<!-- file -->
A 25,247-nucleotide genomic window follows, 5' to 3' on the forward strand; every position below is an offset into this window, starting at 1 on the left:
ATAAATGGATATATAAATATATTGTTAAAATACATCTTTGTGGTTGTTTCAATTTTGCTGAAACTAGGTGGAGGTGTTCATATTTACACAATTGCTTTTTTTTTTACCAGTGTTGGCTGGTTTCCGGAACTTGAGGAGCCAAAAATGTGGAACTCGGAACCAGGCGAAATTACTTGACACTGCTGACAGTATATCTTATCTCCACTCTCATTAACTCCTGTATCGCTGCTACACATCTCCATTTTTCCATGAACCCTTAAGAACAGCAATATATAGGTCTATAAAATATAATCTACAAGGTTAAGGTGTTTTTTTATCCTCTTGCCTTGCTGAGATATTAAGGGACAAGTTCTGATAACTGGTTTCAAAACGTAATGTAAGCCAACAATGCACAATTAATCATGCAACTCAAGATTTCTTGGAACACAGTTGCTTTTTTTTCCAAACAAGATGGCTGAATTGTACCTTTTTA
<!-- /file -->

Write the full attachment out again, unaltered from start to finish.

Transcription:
A 25,247-nucleotide genomic window follows, 5' to 3' on the forward strand; every position below is an offset into this window, starting at 1 on the left:
ATAAATGGATATATAAATATATTGTTAAAATACATCTTTGTGGTTGTTTCAATTTTGCTGAAACTAGGTGGAGGTGTTCATATTTACACAATTGCTTTTTTTTTTACCAGTGTTGGCTGGTTTCCGGAACTTGAGGAGCCAAAAATGTGGAACTCGGAACCAGGCGAAATTACTTGACACTGCTGACAGTATATCTTATCTCCACTCTCATTAACTCCTGTATCGCTGCTACACATCTCCATTTTTCCATGAACCCTTAAGAACAGCAATATATAGGTCTATAAAATATAATCTACAAGGTTAAGGTGTTTTTTTATCCTCTTGCCTTGCTGAGATATTAAGGGACAAGTTCTGATAACTGGTTTCAAAACGTAATGTAAGCCAACAATGCACAATTAATCATGCAACTCAAGATTTCTTGGAACACAGTTGCTTTTTTTTCCAAACAAGATGGCTGAATTGTACCTTTTTA